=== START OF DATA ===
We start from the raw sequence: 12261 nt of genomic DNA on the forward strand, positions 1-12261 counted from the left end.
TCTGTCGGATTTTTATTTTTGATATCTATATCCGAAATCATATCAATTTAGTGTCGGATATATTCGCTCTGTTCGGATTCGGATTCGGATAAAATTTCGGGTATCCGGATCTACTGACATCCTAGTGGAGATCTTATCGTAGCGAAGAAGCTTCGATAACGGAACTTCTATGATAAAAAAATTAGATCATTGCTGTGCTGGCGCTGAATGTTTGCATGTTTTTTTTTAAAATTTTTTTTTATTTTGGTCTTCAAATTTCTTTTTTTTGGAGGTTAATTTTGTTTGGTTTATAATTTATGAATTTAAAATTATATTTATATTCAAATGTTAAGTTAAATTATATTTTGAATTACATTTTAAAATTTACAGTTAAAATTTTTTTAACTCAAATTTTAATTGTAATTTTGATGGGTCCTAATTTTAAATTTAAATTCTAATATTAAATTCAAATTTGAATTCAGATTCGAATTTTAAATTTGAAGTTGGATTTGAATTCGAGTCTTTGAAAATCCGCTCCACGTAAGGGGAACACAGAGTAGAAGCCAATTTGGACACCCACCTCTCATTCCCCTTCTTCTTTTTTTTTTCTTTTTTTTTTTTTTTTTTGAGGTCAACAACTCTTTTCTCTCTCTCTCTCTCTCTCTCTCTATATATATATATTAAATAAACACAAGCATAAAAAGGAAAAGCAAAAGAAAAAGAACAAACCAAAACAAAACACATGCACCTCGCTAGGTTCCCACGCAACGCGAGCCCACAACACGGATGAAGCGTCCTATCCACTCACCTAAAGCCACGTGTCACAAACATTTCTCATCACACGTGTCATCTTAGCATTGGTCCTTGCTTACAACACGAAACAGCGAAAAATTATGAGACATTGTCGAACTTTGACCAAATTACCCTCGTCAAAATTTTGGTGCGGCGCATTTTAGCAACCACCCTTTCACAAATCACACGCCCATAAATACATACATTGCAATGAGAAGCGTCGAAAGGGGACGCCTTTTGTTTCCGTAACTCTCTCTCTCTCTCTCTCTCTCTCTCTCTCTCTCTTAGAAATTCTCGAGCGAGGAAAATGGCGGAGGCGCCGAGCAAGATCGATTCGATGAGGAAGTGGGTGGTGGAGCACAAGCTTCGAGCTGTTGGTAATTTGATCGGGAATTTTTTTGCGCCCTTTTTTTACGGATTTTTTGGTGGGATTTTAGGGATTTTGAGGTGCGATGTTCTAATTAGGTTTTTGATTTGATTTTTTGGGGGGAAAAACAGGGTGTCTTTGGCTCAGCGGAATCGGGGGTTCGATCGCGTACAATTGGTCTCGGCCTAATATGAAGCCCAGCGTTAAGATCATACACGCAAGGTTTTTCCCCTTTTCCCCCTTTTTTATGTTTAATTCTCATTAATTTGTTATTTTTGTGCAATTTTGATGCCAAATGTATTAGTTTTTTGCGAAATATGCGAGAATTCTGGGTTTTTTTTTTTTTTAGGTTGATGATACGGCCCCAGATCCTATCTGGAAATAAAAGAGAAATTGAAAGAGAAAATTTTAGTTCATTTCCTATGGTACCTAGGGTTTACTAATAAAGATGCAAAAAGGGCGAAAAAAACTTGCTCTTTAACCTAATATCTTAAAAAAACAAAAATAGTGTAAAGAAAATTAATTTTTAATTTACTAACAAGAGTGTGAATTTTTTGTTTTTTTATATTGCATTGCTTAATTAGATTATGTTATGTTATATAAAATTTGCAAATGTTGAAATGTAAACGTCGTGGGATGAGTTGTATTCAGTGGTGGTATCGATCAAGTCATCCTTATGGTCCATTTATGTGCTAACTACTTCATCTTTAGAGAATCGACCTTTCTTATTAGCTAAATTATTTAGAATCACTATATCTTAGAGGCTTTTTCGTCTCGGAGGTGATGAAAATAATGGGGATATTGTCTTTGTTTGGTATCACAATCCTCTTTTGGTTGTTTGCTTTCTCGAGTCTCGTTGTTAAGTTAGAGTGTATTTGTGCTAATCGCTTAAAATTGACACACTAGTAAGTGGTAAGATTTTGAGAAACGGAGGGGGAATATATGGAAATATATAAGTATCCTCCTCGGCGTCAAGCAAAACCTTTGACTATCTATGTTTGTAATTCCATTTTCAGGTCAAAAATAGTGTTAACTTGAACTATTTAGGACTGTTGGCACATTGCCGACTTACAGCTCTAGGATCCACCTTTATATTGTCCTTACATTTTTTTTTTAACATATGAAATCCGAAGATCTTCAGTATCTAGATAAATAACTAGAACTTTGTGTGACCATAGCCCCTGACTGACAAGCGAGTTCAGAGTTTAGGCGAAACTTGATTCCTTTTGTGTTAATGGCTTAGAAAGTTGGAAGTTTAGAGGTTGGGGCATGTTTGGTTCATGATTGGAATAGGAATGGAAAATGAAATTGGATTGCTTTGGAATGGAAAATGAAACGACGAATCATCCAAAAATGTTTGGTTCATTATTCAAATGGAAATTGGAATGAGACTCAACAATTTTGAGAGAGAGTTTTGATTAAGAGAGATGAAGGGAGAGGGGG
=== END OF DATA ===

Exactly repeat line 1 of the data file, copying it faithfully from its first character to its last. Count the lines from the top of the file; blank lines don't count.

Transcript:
We start from the raw sequence: 12261 nt of genomic DNA on the forward strand, positions 1-12261 counted from the left end.